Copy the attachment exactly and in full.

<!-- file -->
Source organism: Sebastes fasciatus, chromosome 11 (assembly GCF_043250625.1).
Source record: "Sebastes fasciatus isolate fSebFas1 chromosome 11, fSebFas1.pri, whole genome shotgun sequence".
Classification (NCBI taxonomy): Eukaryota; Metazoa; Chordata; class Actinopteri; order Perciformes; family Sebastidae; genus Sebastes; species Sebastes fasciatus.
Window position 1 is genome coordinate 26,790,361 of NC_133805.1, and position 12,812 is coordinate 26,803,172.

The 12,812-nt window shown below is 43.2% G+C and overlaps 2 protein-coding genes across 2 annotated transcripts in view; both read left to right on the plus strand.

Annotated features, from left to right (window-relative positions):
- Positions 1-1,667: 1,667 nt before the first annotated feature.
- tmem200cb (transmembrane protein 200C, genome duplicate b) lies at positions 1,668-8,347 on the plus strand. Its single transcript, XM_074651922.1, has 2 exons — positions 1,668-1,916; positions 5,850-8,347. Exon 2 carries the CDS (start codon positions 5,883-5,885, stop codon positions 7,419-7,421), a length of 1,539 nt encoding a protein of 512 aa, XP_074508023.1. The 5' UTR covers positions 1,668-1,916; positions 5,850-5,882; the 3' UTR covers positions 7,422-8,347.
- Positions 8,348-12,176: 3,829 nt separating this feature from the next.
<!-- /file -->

Source organism: Sebastes fasciatus, chromosome 11 (assembly GCF_043250625.1).
Source record: "Sebastes fasciatus isolate fSebFas1 chromosome 11, fSebFas1.pri, whole genome shotgun sequence".
Classification (NCBI taxonomy): Eukaryota; Metazoa; Chordata; class Actinopteri; order Perciformes; family Sebastidae; genus Sebastes; species Sebastes fasciatus.
Window position 1 is genome coordinate 26,790,361 of NC_133805.1, and position 12,812 is coordinate 26,803,172.

The 12,812-nt window shown below is 43.2% G+C and overlaps 2 protein-coding genes across 2 annotated transcripts in view; both read left to right on the plus strand.

Annotated features, from left to right (window-relative positions):
- Positions 1-1,667: 1,667 nt before the first annotated feature.
- tmem200cb (transmembrane protein 200C, genome duplicate b) lies at positions 1,668-8,347 on the plus strand. Its single transcript, XM_074651922.1, has 2 exons — positions 1,668-1,916; positions 5,850-8,347. Exon 2 carries the CDS (start codon positions 5,883-5,885, stop codon positions 7,419-7,421), a length of 1,539 nt encoding a protein of 512 aa, XP_074508023.1. The 5' UTR covers positions 1,668-1,916; positions 5,850-5,882; the 3' UTR covers positions 7,422-8,347.
- Positions 8,348-12,176: 3,829 nt separating this feature from the next.